1-phenyl-2-(1-pyrrolidinyl)-1-pentanone (α-PVP) is a new designer drug of the cathinone type. People who have taken drugs containing α-PVP or other synthetic cathinone reportedly lose consciousness, develop difficulty breathing, and at worst case, die. However, the mechanism underlying α-PVP-induced neurotoxicity is unknown. The objective of the present study was to investigate the effect of α-PVP on the central nervous system (CNS) and compare its neurotoxicity with that of methamphetamine (METH) in mice. Balb/c male mice (8 weeks old) were orally administered α-PVP (25 mg/kg) or METH (5 mg/kg). α-PVP induced a significant increase in locomotor activity, which occurred earlier than locomotor activity induced by METH. This increase was inhibited by the D1 receptor antagonist SCH23990 (50 µg/kg, i.p.) and the D2 receptor antagonist sulpiride (50 mg/kg, i.m.). The extracellular concentration of dopamine (DA) in the striatum, determined by in vivo microdialysis increased immediately after α-PVP administration. These results suggest that α-PVP stimulates DA release, causing an increase in locomotor activity, and that this stimulatory effect of α-PVP on CNS is mediated, at least in part, by the D1 and D2 receptors.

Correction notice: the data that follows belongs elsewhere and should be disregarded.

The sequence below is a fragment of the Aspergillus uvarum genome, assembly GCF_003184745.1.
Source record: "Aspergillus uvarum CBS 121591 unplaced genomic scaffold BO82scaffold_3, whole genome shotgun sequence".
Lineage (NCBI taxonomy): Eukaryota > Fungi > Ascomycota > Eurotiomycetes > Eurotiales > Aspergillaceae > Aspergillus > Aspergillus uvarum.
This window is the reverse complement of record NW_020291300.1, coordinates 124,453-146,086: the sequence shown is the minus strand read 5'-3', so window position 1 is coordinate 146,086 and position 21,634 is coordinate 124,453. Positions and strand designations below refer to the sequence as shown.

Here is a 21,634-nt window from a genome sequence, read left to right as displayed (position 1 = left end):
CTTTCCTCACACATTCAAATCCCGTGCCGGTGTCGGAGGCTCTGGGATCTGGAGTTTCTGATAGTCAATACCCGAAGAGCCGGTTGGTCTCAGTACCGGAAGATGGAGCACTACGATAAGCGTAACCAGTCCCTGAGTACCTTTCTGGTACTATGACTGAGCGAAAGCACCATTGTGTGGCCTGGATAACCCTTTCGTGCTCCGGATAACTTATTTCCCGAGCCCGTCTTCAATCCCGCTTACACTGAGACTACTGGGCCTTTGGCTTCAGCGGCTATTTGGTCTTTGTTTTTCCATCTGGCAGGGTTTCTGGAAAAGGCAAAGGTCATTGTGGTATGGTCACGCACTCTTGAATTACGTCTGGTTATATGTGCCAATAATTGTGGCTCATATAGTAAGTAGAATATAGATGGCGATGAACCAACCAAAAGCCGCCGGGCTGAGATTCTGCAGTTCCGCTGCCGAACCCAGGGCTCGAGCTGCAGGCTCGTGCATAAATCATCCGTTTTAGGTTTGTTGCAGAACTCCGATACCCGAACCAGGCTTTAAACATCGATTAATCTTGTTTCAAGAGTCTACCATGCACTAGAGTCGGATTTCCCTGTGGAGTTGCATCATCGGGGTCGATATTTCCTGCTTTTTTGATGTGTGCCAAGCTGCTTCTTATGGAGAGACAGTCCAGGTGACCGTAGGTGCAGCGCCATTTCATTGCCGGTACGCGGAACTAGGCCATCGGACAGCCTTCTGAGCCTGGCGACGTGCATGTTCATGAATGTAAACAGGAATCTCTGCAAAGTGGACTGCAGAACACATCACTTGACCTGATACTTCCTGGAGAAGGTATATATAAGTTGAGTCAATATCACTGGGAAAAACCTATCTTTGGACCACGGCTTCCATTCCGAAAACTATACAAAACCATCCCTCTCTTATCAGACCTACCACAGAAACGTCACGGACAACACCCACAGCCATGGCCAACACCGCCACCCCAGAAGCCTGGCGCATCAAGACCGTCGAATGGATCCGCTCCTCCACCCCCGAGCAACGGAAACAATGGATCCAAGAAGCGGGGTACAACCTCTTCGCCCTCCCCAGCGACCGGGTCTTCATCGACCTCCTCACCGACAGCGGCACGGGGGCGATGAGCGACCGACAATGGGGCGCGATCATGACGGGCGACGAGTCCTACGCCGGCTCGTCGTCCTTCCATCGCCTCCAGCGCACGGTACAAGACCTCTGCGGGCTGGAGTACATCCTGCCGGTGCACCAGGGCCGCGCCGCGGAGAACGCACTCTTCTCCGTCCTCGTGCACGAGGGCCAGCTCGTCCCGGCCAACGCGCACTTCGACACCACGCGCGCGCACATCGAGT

2014 The Japanese Society of Toxicology